Africa is taking centre stage when it comes to the future of energy, with significant interest in the continent’s largely untapped oil and gas resources, as well as significant potential for the development of renewable energy operations. As oil and gas companies look to diversify their operations, many are looking to Africa to develop new “low-carbon” projects in largely unexplored areas. Meanwhile, there are increased calls from international organisations and governments to develop Africa’s green energy potential in support of a global green transition. However, as companies begin to invest in the region, there is increasing controversy over some of the new projects emerging, with fears that they could support the ongoing global reliance on fossil fuels rather than advancing a green transition.
In September, the Swiss company Climeworks and Kenya-based Great Carbon Valley announced plans to construct a first-of-its-kind carbon capture and storage (CCS) plant in Kenya. Once completed, the plant is expected to be capable of extracting 1 million tonnes of CO2 from the atmosphere every year. This is just one of many major investments being made in the installation of CCS technologies worldwide, but it is one of the first of its scale and type in Africa.
Bilha Ndirangu, the CEO of Great Carbon Valley, stated “The world is going to need to decarbonise.” Ndirangu questioned, “There will be different investments and innovations in decarbonisation efforts. How do we make sure that some of those investments are happening in Africa?” During a United Nations and the Africa Climate Summit, held in Nairobi in September, discussions centred around how to attract more investment to the African continent. The main concern is striking the balance, convincing investors to fund clean energy projects across Africa while ensuring that funders from the Global North do not prioritise profit over the safety and rights of local populations. As Africa is attracting the interest of investors looking to develop new energy projects in a largely untapped market, where project set-up and operational costs are lower, there is a clear need to develop standards and safeguards, as well as monitor and evaluate the impact of new projects on the countries and local communities involved.
The development of the new CCS facility in Kenya reflects a growing global trend towards decarbonisation. Climeworks offers companies around the world carbon credits that correspond to the units of CO2 captured in their facilities. These credits can be bought by companies looking to offset their carbon emissions, which allows companies to claim that they are carbon-neutral thanks to the removal of the equivalent quantity of carbon they have produced through CCS operations.
The project planned for Kenya will use direct air capture (DAC) technology, the most expensive form of CCS. Many scientists and energy experts worldwide remain sceptical about the efficacy of DAC systems as many are still in the pilot phase of testing. Others criticise the increasing reliance on CCS technologies, believing that companies are misdirecting the public into believing they are decreasing their emissions when, in fact, they are continuing to carry out highly polluting activities. Jonathan Foley, a climate scientist and founder of Project Drawdown, stated “All direct air capture does is help fossil fuel companies pretend they’re taking climate action while they continue to drill for oil.”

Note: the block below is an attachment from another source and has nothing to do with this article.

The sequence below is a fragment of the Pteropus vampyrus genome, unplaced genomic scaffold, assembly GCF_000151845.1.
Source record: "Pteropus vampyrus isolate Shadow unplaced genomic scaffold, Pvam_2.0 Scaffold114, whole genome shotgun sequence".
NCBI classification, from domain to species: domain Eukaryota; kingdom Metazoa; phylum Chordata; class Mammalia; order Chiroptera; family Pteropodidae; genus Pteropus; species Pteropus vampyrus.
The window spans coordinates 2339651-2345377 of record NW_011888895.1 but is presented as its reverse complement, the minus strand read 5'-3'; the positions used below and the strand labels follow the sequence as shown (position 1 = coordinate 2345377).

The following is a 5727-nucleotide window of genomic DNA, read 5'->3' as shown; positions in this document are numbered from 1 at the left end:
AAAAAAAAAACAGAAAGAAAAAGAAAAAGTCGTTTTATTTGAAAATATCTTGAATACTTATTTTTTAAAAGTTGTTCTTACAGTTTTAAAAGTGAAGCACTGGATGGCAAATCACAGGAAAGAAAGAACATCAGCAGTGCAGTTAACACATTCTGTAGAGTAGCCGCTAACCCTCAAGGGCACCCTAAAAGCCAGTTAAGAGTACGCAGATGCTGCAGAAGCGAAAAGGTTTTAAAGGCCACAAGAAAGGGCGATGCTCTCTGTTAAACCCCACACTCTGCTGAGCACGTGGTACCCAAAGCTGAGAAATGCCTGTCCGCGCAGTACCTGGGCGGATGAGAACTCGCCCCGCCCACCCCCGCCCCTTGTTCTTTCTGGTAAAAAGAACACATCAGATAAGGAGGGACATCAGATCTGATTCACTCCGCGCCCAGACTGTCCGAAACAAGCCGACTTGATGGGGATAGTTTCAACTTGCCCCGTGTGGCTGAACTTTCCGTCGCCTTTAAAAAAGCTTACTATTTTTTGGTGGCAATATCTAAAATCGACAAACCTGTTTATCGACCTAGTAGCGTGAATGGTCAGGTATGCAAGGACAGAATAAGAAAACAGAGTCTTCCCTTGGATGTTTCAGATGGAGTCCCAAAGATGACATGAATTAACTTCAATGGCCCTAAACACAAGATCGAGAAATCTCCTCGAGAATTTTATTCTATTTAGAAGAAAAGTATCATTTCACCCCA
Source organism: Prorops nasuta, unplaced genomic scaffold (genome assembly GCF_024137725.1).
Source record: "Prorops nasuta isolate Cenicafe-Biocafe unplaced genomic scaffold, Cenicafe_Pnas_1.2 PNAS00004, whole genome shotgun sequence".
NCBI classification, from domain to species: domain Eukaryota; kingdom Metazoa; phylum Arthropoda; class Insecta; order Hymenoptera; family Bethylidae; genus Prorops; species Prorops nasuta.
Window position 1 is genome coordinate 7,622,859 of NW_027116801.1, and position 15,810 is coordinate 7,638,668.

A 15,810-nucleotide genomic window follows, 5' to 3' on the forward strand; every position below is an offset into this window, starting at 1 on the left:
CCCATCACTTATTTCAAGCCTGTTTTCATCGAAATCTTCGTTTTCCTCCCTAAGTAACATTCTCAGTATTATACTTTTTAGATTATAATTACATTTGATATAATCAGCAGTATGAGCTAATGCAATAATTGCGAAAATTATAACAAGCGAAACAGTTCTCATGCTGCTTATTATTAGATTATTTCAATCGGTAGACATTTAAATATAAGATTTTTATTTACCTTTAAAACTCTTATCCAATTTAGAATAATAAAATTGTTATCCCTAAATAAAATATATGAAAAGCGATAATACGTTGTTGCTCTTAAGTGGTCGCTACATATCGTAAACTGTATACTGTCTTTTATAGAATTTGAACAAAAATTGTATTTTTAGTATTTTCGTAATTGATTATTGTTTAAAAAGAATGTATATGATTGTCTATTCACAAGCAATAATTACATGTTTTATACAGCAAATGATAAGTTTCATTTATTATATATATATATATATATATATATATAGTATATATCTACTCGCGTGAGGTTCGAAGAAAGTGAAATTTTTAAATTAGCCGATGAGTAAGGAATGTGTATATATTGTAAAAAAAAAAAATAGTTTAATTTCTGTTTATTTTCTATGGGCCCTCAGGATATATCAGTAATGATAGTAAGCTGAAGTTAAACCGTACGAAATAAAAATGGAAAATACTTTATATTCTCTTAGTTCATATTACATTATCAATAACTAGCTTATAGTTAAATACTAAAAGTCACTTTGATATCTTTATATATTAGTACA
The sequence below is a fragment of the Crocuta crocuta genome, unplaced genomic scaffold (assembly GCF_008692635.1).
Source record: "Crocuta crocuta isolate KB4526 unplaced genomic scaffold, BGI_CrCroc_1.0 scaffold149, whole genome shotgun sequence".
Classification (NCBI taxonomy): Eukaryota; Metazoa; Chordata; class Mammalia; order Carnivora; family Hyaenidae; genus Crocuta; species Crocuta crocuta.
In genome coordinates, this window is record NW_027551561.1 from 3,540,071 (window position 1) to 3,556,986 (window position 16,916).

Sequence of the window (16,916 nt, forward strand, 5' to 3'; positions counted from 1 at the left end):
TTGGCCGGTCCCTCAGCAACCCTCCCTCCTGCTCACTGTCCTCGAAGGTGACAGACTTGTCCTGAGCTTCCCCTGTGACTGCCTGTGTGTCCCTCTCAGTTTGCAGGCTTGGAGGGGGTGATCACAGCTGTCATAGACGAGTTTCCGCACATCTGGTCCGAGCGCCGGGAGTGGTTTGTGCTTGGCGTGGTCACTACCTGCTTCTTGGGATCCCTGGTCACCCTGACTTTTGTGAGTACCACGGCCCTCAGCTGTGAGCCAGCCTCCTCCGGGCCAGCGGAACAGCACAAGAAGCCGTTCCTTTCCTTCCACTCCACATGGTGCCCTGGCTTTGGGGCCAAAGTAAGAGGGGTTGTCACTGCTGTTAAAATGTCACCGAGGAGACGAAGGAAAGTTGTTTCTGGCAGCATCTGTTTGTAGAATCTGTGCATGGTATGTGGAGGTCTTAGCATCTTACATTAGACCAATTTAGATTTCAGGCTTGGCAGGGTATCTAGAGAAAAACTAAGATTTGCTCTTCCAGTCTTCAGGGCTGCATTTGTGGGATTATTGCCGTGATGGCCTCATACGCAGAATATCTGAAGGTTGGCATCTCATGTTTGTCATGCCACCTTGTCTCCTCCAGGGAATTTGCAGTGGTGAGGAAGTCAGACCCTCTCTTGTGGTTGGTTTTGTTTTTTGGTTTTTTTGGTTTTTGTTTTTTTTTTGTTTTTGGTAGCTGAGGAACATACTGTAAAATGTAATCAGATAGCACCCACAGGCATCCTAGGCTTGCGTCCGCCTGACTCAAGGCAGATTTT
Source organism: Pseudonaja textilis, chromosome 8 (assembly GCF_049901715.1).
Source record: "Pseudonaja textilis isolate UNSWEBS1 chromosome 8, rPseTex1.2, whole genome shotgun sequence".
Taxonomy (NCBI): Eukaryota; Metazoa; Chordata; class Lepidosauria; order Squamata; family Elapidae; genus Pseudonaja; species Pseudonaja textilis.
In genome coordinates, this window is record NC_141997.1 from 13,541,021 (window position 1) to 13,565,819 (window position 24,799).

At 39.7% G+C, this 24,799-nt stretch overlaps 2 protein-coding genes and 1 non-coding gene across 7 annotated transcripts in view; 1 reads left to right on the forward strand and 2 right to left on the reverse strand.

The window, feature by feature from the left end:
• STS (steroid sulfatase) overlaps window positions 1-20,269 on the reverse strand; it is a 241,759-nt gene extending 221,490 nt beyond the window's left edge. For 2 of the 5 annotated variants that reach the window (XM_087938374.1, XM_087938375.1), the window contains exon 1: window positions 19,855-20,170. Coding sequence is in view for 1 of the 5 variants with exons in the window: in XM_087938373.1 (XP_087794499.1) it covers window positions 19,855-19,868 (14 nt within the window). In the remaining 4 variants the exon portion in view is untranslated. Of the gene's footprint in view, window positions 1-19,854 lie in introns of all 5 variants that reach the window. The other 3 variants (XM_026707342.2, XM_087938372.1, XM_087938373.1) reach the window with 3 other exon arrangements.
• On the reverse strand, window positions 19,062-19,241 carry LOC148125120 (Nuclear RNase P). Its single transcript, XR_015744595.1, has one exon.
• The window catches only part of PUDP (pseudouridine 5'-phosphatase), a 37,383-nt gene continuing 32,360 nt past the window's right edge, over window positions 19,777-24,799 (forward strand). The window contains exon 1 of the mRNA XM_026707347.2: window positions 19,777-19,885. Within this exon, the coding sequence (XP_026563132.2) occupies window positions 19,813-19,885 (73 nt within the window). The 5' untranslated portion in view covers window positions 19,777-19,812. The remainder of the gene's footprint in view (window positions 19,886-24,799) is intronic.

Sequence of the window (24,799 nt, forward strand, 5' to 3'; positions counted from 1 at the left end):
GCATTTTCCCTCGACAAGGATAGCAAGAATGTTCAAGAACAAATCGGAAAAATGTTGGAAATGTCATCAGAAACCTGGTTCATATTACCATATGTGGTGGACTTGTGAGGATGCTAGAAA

In Kenya, the DAC facility is expected to come into operation by 2028. This is viewed by Ndirangu as a development that helps tackle climate change, brings investment into the region, and creates local jobs. This could indeed be a stepping stone to promoting Kenya as a green energy hub, helping to attract greater investment in its renewable energy sector. However, if investment is not closely monitored, it could also lead to the country being exploited and used as a scapegoat for the Global North, once again.
We can expect to see increased interest in CCS technologies across the African region as several oil majors invest in the development of new crude operations in countries such as Ghana and Namibia. As governments and international organisations put increasing pressure on oil and gas companies to clean up their operations and decarbonise, many are now seeing the potential of developing new “low-carbon” oil and gas operations in regions where the resources have not yet been depleted. This is expected to enhance the longevity of their operations. This will likely spur greater investment in CCS technologies in these countries, as a means of decarbonising new projects and appearing greener to consumers.
While the recent surge in interest in the African region could be positive for a continent that is desperately in need of investment, the supposed green transition should not be used in the same way as oil and gas development has been in the past, leading to the exploitation of African resources for the benefit of the Global North. To avoid repeating this situation, fair standards and safeguards need to be put in place to ensure that investment and new developments in Africa encourage both the economic and social development of the country and support a green transition.
By Felicity Bradstock for Oilprice.com
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